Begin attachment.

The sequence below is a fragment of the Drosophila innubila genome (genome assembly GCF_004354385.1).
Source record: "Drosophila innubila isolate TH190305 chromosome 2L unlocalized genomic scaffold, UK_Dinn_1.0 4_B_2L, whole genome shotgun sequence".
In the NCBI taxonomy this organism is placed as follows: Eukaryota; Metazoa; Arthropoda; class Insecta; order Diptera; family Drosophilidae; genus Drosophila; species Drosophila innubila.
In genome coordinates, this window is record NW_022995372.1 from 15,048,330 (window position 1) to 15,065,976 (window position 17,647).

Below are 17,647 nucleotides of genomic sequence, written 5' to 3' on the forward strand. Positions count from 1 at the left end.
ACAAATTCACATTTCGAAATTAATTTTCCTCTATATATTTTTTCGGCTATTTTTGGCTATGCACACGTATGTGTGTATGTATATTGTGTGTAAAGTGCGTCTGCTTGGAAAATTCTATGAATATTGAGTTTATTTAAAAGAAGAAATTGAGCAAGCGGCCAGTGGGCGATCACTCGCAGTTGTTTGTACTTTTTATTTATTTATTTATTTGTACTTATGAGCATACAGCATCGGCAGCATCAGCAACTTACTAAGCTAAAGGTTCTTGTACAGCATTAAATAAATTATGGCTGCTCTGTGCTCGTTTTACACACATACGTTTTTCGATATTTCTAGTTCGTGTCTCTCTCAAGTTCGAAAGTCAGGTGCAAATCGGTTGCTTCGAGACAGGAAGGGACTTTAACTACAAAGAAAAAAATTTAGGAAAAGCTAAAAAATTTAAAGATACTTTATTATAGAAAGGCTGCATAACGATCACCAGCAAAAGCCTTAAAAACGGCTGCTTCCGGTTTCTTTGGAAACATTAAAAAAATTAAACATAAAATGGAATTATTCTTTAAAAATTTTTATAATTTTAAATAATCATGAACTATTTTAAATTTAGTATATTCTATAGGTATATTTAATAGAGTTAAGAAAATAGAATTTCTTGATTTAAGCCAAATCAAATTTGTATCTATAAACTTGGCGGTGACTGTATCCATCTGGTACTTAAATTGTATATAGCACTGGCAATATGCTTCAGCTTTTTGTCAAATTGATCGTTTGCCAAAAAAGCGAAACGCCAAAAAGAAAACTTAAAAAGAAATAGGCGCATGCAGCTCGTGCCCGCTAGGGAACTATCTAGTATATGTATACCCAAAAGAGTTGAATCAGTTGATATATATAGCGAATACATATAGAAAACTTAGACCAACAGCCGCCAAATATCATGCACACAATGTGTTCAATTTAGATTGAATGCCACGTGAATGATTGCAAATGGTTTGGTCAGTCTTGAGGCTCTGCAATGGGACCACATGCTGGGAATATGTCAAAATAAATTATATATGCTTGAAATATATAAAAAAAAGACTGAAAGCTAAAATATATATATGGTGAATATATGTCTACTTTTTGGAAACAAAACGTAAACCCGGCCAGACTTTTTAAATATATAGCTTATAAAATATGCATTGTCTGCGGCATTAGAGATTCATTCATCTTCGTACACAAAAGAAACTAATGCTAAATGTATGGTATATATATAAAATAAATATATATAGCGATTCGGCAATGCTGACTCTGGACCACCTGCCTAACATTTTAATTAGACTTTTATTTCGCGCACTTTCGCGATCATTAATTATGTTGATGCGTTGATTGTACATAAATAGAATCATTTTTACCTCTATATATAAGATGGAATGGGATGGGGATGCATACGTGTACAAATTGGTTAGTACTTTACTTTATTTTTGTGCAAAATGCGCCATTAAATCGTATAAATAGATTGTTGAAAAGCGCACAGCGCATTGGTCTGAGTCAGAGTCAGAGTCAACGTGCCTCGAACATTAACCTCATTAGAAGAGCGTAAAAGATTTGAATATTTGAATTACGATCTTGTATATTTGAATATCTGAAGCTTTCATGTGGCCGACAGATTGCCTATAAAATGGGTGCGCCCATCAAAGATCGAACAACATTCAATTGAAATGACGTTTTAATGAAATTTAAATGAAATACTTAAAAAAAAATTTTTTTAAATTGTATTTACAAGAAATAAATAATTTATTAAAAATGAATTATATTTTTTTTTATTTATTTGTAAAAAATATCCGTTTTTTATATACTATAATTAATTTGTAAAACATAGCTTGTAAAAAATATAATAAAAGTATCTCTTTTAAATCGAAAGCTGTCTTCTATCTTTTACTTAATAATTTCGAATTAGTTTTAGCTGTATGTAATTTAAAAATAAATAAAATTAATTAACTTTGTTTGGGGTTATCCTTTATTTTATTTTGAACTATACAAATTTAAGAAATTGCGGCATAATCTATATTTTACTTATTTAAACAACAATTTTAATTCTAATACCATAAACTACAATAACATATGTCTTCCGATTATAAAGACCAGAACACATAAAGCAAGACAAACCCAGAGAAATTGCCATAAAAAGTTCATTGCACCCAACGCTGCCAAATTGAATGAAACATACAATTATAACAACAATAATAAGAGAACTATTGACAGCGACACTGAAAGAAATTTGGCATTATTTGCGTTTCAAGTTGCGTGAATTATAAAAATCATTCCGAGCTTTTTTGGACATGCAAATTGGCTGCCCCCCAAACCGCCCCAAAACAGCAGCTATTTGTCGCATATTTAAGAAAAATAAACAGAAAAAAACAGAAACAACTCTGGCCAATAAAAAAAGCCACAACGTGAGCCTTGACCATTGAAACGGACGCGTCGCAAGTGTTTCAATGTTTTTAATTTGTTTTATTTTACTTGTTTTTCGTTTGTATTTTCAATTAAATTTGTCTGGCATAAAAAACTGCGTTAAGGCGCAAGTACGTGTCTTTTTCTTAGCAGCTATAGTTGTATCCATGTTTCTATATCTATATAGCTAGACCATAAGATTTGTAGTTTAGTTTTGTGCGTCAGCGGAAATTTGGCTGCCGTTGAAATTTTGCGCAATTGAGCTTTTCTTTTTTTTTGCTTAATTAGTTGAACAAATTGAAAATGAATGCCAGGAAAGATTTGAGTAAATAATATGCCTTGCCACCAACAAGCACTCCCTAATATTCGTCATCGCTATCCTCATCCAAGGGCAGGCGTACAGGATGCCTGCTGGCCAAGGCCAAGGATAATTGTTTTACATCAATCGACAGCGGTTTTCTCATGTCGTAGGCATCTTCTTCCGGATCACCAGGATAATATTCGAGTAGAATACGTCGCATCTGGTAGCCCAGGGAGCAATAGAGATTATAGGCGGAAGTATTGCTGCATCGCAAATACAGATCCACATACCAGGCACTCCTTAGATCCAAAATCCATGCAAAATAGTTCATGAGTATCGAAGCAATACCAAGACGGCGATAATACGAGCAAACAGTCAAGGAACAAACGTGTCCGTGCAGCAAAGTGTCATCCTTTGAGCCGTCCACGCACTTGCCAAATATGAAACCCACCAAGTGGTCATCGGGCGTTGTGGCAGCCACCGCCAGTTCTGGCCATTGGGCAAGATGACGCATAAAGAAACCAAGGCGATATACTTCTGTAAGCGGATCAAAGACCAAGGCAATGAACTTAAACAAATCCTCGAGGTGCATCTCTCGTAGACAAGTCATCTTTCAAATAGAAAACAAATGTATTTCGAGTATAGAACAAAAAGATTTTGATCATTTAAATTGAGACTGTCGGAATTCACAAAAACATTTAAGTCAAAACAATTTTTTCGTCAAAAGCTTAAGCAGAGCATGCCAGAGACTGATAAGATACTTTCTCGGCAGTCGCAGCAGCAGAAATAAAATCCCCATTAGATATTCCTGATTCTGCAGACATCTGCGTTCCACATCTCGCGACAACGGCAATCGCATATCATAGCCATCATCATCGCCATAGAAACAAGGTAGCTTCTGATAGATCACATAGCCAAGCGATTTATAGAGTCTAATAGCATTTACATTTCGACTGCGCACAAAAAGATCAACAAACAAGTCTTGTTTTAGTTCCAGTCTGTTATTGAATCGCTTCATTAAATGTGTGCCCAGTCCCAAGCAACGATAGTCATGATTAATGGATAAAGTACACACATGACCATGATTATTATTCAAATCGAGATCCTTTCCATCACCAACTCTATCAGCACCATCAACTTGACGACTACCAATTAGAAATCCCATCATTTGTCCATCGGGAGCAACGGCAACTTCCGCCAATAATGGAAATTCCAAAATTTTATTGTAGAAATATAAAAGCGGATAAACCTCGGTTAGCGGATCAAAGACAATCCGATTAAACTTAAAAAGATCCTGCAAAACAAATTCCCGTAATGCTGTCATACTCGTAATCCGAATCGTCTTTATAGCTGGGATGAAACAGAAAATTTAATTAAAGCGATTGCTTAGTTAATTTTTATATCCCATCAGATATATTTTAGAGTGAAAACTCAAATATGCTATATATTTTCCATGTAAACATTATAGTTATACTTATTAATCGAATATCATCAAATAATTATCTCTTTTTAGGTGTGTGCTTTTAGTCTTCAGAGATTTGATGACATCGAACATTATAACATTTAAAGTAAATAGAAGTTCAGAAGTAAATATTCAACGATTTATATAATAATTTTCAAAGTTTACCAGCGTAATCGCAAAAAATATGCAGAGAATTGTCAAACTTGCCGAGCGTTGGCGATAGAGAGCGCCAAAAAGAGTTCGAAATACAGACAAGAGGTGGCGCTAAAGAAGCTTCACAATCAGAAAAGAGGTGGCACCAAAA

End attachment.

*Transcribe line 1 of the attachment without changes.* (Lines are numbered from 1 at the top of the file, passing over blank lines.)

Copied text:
The sequence below is a fragment of the Drosophila innubila genome (genome assembly GCF_004354385.1).